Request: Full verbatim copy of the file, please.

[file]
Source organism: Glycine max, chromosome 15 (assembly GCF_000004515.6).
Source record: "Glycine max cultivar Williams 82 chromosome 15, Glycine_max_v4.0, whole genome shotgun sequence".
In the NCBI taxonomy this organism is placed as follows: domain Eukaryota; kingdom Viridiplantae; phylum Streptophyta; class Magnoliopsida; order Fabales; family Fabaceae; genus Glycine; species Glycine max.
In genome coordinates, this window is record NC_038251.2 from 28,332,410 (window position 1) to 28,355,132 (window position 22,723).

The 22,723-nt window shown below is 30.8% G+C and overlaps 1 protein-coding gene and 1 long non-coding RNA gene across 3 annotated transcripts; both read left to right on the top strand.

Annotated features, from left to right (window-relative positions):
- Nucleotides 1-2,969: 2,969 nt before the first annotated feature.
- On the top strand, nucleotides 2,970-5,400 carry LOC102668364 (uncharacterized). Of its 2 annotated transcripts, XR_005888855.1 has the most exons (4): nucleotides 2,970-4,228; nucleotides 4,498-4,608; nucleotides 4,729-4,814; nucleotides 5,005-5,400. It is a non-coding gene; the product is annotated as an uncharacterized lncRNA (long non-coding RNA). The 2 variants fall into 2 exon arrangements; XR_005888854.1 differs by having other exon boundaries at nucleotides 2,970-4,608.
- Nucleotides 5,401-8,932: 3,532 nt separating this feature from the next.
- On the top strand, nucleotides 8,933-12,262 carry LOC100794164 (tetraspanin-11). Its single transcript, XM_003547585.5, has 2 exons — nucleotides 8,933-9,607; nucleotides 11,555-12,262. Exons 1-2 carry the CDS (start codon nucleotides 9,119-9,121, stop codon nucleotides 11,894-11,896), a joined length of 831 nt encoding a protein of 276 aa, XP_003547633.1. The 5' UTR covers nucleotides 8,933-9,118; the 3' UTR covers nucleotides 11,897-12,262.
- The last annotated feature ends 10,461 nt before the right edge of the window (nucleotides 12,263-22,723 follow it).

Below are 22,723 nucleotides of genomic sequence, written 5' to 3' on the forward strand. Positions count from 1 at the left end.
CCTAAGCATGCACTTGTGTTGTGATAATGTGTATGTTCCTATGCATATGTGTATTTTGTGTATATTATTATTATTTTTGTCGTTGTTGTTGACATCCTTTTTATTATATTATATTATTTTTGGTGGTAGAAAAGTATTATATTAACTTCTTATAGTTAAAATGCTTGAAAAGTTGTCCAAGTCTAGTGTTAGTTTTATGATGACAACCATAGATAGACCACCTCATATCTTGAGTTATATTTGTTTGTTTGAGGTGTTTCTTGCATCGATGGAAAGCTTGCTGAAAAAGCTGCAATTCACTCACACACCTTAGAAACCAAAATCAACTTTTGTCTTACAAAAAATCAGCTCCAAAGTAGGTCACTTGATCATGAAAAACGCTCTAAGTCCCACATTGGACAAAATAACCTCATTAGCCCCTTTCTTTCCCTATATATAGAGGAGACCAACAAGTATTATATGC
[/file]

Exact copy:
Source organism: Glycine max, chromosome 15 (assembly GCF_000004515.6).
Source record: "Glycine max cultivar Williams 82 chromosome 15, Glycine_max_v4.0, whole genome shotgun sequence".
In the NCBI taxonomy this organism is placed as follows: domain Eukaryota; kingdom Viridiplantae; phylum Streptophyta; class Magnoliopsida; order Fabales; family Fabaceae; genus Glycine; species Glycine max.
In genome coordinates, this window is record NC_038251.2 from 28,332,410 (window position 1) to 28,355,132 (window position 22,723).

The 22,723-nt window shown below is 30.8% G+C and overlaps 1 protein-coding gene and 1 long non-coding RNA gene across 3 annotated transcripts; both read left to right on the top strand.

Annotated features, from left to right (window-relative positions):
- Nucleotides 1-2,969: 2,969 nt before the first annotated feature.
- On the top strand, nucleotides 2,970-5,400 carry LOC102668364 (uncharacterized). Of its 2 annotated transcripts, XR_005888855.1 has the most exons (4): nucleotides 2,970-4,228; nucleotides 4,498-4,608; nucleotides 4,729-4,814; nucleotides 5,005-5,400. It is a non-coding gene; the product is annotated as an uncharacterized lncRNA (long non-coding RNA). The 2 variants fall into 2 exon arrangements; XR_005888854.1 differs by having other exon boundaries at nucleotides 2,970-4,608.
- Nucleotides 5,401-8,932: 3,532 nt separating this feature from the next.
- On the top strand, nucleotides 8,933-12,262 carry LOC100794164 (tetraspanin-11). Its single transcript, XM_003547585.5, has 2 exons — nucleotides 8,933-9,607; nucleotides 11,555-12,262. Exons 1-2 carry the CDS (start codon nucleotides 9,119-9,121, stop codon nucleotides 11,894-11,896), a joined length of 831 nt encoding a protein of 276 aa, XP_003547633.1. The 5' UTR covers nucleotides 8,933-9,118; the 3' UTR covers nucleotides 11,897-12,262.
- The last annotated feature ends 10,461 nt before the right edge of the window (nucleotides 12,263-22,723 follow it).

Below are 22,723 nucleotides of genomic sequence, written 5' to 3' on the forward strand. Positions count from 1 at the left end.
CCTAAGCATGCACTTGTGTTGTGATAATGTGTATGTTCCTATGCATATGTGTATTTTGTGTATATTATTATTATTTTTGTCGTTGTTGTTGACATCCTTTTTATTATATTATATTATTTTTGGTGGTAGAAAAGTATTATATTAACTTCTTATAGTTAAAATGCTTGAAAAGTTGTCCAAGTCTAGTGTTAGTTTTATGATGACAACCATAGATAGACCACCTCATATCTTGAGTTATATTTGTTTGTTTGAGGTGTTTCTTGCATCGATGGAAAGCTTGCTGAAAAAGCTGCAATTCACTCACACACCTTAGAAACCAAAATCAACTTTTGTCTTACAAAAAATCAGCTCCAAAGTAGGTCACTTGATCATGAAAAACGCTCTAAGTCCCACATTGGACAAAATAACCTCATTAGCCCCTTTCTTTCCCTATATATAGAGGAGACCAACAAGTATTATATGC